Chatbots have come a long way since their inception, maturing  into multilingual, AI-driven tools capable of handling full customer transactions. However, somewhat paradoxically, they’ve actually made human jobs harder, according to James Kraeutler, VP of the ISV and technology alliance program at Genesys.

Kraeutler explained to Which-50 that chatbots’ increasing ability to handle complex customer requests means that when they can’t, and the request goes through to an agent, it’s usually a difficult one.

“The things that do get through to an agent at the end of the day are going to be much more complex, much more difficult to solve and they’re going to be more valuable,” Kraeutler said.

The human interactions will also increasingly be high-value or high-emotion interactions — like sales opportunities or customer churn, according to Kraeutler.

“We think as we automate more and more conversations the agent’s job’s going to get easier — our call volumes or our interaction volumes are going to come down. But really the truth of the matter is that agent’s jobs are going to get much more difficult.”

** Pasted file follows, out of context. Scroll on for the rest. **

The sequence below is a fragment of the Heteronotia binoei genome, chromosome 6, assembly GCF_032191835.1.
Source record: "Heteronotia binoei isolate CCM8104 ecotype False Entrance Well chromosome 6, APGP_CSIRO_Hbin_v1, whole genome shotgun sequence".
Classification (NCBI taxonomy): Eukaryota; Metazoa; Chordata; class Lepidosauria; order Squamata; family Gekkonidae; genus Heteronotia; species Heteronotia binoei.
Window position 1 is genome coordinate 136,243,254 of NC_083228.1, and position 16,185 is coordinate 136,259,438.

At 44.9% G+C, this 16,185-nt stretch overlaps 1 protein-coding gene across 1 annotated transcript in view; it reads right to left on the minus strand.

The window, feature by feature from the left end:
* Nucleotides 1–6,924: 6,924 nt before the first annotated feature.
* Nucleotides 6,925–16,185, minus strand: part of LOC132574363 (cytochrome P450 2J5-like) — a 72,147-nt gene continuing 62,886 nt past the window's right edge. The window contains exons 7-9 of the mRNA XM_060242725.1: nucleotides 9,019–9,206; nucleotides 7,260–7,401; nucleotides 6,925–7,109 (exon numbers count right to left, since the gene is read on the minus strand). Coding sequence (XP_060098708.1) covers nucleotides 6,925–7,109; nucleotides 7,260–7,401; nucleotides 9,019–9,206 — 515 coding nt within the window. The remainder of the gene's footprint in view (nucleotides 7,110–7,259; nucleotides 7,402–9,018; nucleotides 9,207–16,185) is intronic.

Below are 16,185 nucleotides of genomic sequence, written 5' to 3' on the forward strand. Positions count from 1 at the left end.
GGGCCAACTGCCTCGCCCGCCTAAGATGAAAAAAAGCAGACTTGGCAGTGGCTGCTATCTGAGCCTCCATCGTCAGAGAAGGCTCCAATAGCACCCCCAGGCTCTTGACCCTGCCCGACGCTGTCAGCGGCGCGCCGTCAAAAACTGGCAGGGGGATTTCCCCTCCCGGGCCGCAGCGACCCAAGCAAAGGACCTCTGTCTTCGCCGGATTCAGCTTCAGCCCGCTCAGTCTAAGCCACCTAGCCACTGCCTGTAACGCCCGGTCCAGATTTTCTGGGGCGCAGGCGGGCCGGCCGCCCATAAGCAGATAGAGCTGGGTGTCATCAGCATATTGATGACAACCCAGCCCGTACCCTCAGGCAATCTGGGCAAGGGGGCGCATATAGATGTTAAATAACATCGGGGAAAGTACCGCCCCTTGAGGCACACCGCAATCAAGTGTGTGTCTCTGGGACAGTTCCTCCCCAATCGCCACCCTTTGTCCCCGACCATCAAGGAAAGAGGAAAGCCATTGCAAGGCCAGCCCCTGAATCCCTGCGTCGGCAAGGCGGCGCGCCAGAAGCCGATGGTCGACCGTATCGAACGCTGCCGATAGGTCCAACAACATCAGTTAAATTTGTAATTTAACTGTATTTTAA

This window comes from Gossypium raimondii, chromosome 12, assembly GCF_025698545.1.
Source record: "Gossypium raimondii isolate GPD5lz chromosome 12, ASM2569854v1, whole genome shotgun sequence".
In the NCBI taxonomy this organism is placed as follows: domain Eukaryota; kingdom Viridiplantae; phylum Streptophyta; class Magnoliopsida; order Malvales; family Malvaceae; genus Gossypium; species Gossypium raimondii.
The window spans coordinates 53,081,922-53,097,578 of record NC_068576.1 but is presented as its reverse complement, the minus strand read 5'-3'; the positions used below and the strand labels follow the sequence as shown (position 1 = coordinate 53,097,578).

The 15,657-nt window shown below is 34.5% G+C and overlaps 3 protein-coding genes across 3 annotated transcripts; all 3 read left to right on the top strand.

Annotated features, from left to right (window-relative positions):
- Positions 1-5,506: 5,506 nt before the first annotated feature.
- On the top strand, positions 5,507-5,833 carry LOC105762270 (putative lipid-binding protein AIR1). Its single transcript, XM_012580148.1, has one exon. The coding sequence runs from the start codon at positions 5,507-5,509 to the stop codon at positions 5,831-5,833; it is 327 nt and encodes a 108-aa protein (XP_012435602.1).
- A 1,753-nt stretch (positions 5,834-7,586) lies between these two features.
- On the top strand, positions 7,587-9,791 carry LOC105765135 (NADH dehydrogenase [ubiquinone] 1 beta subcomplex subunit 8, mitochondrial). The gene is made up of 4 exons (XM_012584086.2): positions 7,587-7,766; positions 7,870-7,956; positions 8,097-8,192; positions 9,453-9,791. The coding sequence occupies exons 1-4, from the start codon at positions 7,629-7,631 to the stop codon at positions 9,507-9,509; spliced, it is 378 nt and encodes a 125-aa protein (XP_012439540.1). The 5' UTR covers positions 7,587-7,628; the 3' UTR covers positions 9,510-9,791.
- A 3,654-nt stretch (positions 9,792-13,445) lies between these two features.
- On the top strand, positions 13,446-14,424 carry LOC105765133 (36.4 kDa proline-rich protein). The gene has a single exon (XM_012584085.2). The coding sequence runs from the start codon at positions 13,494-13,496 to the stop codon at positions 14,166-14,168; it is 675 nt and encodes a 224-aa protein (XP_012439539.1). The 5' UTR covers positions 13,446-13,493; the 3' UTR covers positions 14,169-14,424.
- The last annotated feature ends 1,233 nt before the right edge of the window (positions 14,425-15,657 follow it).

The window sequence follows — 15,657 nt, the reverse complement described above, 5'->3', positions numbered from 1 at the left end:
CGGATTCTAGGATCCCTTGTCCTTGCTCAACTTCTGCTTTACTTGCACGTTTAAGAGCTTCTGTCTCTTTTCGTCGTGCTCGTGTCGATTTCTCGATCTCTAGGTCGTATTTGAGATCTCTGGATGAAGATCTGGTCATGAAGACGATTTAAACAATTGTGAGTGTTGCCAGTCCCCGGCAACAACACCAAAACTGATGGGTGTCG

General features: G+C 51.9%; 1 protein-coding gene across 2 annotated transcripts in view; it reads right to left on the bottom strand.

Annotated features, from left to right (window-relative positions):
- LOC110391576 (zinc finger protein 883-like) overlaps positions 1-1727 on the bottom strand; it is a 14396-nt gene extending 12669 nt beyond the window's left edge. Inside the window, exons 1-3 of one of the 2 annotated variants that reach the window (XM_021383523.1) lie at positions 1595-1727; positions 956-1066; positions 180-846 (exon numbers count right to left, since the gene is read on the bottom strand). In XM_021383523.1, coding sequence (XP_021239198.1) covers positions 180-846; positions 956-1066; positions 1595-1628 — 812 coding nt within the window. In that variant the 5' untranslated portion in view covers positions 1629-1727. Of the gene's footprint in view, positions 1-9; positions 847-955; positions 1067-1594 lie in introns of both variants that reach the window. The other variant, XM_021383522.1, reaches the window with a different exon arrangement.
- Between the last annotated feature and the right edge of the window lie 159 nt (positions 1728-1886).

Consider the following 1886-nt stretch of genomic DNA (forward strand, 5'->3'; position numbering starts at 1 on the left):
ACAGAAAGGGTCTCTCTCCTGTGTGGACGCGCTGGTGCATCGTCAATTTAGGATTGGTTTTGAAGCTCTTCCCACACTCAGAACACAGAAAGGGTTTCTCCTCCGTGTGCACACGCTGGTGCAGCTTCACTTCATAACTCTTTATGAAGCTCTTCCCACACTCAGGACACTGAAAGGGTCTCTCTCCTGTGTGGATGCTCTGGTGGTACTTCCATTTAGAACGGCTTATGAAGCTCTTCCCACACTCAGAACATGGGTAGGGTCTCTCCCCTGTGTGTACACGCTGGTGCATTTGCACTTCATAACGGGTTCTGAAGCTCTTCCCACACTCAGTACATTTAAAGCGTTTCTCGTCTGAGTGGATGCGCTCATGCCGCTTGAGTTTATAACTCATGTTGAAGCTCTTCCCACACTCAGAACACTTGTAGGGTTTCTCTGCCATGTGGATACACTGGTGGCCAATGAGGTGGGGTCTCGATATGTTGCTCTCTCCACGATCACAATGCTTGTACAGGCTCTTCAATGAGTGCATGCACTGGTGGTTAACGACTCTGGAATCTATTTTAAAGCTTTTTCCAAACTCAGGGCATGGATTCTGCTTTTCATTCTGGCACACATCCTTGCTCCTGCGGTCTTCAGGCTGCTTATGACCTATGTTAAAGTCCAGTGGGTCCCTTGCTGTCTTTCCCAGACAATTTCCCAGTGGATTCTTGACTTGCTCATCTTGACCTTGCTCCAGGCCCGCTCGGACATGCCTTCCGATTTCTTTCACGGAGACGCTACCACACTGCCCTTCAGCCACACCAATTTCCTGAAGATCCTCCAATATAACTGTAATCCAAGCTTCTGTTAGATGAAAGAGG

The problem is not necessarily a bad one to have. Kraeutler notes that the more challenging requests are often the most interesting and rewarding ones to solve for employees. Still, the challenge remains. Gartner suggests the volume of customer interactions will triple over the next four years, meaning a solution is needed.

“Of course, in this short period of time we’re not going to be able to triple the workforce in contact centres,” Kraeutler said. “Nor are we going to train the same people to field what are going to be much more difficult questions and at a higher volume.”

The solution, Kraeutler says, will require more advanced artificial intelligence on both the consumer and agent side.

“So as we’re analysing those conversations, whether it’s voice or text, in order to provide a bot-based response, in the same way once the customer is connected to an agent we can use the same exact technology to continually monitor either the voice or the text-based conversation.

“And then in real time be looking through the knowledge base, be looking through the next best action and be prompting the agent.”

The AI assistance will help create the necessary “uber agents” to deal with the complex requests, Kraeutler said.

“With the power of AI, [we can make agents] an expert in subjects, giving them really deep expertise in fields where they might not be very familiar.”

About this author

Joseph Brookes is a writer for the Which-50 Digital Intelligence Unit, of which Genesys is a corporate member. Our members provide their insights and expertise for the benefit of the Which-50 community. Membership fees apply. 


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